Internet service providers (ISPs) will decide whether libraries, cafes and other public Wi-Fi network providers should be served with letters warning them that their service is being used to infringe copyright, Ofcom’s head of copyright has said.
In a speech seen by Out-Law.com, Justin Le Patourel told an audience at the Westminster Media Forum that ISPs will be able to decide whether to apply the rules of Ofcom’s proposed anti-piracy code to the Wi-Fi providers in the first instance. He said, though, that it may be left to a new independent appeals body to clarify the scope of its code.
Le Patourel said that Ofcom does not believe that public Wi-Fi providers should be deemed to be ‘subscribers’ under the terms of the Digital Economy Act (DEA), the law upon which its anti-piracy code is built. However, he warned that it was not up to the regulator to decide on the scope of the term.
“The DEA is clear: only subscribers are the legitimate recipients of notifications; communications providers are not,” Le Patourel said. “It is the DEA, not Ofcom, that defines these actors. And it is for qualifying ISPs to apply such definitions. Ultimately the independent appeal body will decide whether an ISP has done this correctly by looking at the facts in each individual case brought to it.”
“All Ofcom can do is offer some guidance on our interpretation of the definitions, which may play a role in the event that we consider enforcement action for failure to notify subscribers. To that end, we’ve already said that we believe that an individual who receives an internet service primarily for the purpose of using it, but who happens also to make it available to others by opening a Wi-Fi connection, is a subscriber, and can therefore legitimately receive notifications,” he added.
“That’s different to a library or a cafe which can demonstrate that it receives an internet service predominantly for the purpose of making it available to customers. Our interpretation of the definitions is that this body is likely to act as an ISP or a Communications Provider and therefore cannot legitimately receive notifications, even where the owner also uses the service for his own needs,” Ofcom’s head of copyright said.
In June Ofcom published a revised draft anti-piracy code that would require “ISPs with more than 400,000 broadband-enabled fixed lines – currently BT, Everything Everywhere, O2, Sky, TalkTalk Group and Virgin Media” to send notifications to their subscribers if it is suspected their account has been used to break copyright laws. Ofcom is required to draw up such a code under the Digital Economy Act.
Under its plans the ISPs would issue “standard form” notifications to customers on the basis of evidence of alleged online copyright infringement gathered by rights holder groups and compiled in a ‘copyright infringement report’ (CIR). The evidence gathering procedures must be approved by Ofcom. The infringement reports must set out when the alleged infringement was said to have occurred and when the evidence was gathered. Ofcom’s code also sets out the standards that infringement reports must meet.
ISPs that issue subscribers with three letters within the space of a year would add the anonymous details of those customers to a ‘copyright infringement list’. Rights holders would be able to request access to the list each month and could seek a court order obliging the ISPs to disclose the identity of the suspected infringers so that they can take legal action against them under the Copyright, Designs and Patents Act. Ofcom has said the code will help rights holders to “focus legal action on the most persistent alleged infringers.”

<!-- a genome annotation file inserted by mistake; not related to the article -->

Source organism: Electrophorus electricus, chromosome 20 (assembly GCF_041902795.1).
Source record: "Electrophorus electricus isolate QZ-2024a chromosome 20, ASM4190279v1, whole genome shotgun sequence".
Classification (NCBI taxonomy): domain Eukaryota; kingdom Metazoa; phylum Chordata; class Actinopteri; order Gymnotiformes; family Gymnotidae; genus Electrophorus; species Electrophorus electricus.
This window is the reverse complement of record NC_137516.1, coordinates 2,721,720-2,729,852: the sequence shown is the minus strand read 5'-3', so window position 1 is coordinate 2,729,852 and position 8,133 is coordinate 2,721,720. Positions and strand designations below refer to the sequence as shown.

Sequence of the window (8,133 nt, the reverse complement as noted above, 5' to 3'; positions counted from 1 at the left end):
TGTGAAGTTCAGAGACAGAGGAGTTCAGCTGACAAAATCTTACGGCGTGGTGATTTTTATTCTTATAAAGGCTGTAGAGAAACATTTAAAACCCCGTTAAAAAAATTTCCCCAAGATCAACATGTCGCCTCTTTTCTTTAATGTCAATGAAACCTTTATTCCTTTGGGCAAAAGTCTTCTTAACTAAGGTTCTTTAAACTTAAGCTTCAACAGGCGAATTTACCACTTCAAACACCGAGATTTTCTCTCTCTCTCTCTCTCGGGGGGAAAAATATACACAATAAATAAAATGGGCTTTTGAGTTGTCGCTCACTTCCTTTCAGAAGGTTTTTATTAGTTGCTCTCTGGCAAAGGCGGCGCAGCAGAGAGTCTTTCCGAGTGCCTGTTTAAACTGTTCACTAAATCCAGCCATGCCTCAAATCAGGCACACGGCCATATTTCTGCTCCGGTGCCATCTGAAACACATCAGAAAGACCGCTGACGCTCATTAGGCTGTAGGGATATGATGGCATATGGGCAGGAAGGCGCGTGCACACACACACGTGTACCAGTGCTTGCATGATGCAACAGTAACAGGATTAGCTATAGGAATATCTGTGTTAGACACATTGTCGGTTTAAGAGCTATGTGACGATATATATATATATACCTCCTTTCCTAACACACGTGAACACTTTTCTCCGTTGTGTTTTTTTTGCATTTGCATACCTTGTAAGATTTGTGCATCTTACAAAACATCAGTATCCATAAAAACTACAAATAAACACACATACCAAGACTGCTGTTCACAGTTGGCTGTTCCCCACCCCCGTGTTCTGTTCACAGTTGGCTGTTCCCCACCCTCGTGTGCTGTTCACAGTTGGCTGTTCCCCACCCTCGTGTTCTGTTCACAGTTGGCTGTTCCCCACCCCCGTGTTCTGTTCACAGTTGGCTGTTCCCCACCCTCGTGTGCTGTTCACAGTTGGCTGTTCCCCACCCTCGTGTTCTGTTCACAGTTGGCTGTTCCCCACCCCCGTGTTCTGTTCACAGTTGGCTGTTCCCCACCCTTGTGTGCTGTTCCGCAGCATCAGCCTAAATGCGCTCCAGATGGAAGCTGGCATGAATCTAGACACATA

Under Ofcom’s plans suspected infringers would generally have 20 working days to challenge warning letters from the moment they receive them. An “independent appeals body” will be appointed by the regulator to deal with the cases, although the suspected infringers would have to pay a refundable £20 fee to have their appeals heard.
A range of bodies have asked Ofcom to make it clear that public Wi-Fi providers would fall outside the scope of the new framework. However, Le Patourel said that it is “questionable what appetite copyright owners will have for pursuing actions where there are very large numbers of account users”.
He advised public Wi-Fi providers that are “uncertain about how they will be treated” to “install preventative technical tools to help ensure that their connection is not used to infringe”. In addition Le Patourel said that the providers can also contact their ISP to explain why they should not be treated as a ‘subscriber’ for the purposes of code.
“Anyone who receives a letter and thinks they may be a communications provider can contact their provider and explain why this is the case,” Le Patourel said. “For businesses, this might include, for example, providing a company number, an explanation of the service they offer, and a statement that they comply with relevant regulations around communications provision such as General Conditions.”
Le Patourel also said that most ISPs will have a “strong incentive to identify communications providers accurately” because they “may risk losing business to competitors who do so”. He also warned that Ofcom can take action against ISPs that regularly get their classifications wrong and added that the independent appeals body could also be able to determine whether classifications are correct in its rulings.
Ofcom previously told Out-Law.com that it would have to consult on and gain Parliamentary and EU approval for any changes it wishes to make to the scope of its proposed new anti-piracy code once the initial code is finalised. The regulator’s current proposed code has to be approved by both Houses of Parliament and the European Commission before it can come into effect.